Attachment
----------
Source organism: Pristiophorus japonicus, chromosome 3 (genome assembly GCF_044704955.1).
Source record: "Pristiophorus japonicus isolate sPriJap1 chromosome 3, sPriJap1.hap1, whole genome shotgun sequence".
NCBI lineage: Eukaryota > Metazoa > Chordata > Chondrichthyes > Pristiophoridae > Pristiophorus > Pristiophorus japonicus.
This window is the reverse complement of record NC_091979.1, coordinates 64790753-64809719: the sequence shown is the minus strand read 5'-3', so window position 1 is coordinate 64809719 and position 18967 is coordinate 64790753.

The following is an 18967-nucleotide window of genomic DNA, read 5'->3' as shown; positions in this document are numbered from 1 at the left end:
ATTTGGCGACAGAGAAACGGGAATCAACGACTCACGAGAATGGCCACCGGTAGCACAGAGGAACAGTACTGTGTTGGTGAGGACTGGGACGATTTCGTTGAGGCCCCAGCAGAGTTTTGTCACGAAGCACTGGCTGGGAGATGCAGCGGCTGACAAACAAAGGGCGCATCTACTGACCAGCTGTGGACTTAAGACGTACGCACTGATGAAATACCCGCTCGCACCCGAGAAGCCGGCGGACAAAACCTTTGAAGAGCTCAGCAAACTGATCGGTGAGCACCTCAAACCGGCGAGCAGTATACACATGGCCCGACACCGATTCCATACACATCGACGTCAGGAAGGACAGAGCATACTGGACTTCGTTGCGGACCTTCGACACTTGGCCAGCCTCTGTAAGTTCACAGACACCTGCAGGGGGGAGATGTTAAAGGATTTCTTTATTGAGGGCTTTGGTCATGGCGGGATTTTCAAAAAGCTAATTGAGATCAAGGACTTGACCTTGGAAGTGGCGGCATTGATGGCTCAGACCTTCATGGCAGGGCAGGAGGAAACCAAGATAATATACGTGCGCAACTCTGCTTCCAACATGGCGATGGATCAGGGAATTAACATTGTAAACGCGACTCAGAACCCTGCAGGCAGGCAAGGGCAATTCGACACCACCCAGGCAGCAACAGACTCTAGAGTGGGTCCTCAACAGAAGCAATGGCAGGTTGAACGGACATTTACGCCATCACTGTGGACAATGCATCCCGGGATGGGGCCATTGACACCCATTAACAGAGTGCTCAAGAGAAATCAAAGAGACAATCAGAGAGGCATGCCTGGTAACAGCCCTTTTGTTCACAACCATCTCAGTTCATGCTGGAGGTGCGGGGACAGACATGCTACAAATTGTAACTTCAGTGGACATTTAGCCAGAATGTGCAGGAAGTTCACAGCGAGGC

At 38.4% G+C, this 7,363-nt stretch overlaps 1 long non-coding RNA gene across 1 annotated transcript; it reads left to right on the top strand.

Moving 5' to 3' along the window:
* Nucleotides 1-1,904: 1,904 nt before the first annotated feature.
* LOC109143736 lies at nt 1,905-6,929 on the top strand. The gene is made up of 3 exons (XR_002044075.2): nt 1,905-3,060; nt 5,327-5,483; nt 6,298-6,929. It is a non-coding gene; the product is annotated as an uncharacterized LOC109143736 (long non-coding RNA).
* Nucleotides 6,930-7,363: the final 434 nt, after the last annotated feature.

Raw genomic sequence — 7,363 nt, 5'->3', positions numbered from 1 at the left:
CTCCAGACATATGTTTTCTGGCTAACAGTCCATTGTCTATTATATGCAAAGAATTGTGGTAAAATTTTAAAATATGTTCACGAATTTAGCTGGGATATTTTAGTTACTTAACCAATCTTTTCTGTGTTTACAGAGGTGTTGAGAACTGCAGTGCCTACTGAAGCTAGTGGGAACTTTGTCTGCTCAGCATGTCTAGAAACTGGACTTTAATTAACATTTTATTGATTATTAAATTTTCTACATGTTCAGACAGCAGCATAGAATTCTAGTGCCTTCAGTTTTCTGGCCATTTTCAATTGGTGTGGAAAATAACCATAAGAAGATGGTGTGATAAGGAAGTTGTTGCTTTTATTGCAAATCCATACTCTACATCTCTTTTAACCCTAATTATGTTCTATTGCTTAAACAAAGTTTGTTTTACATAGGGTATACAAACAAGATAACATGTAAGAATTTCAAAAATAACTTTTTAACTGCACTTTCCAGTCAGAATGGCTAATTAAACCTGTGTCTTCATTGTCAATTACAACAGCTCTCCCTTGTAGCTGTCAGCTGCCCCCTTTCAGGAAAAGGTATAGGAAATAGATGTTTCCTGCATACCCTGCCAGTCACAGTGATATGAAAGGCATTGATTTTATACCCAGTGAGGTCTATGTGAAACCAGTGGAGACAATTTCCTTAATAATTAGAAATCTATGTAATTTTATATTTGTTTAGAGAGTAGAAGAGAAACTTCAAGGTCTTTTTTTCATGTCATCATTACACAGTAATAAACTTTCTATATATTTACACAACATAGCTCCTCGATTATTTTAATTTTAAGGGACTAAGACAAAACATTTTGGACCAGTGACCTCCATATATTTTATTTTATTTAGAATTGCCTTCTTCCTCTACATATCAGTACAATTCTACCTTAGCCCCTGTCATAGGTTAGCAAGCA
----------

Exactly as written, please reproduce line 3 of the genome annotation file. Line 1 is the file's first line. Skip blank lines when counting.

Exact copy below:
NCBI lineage: Eukaryota > Metazoa > Chordata > Chondrichthyes > Pristiophoridae > Pristiophorus > Pristiophorus japonicus.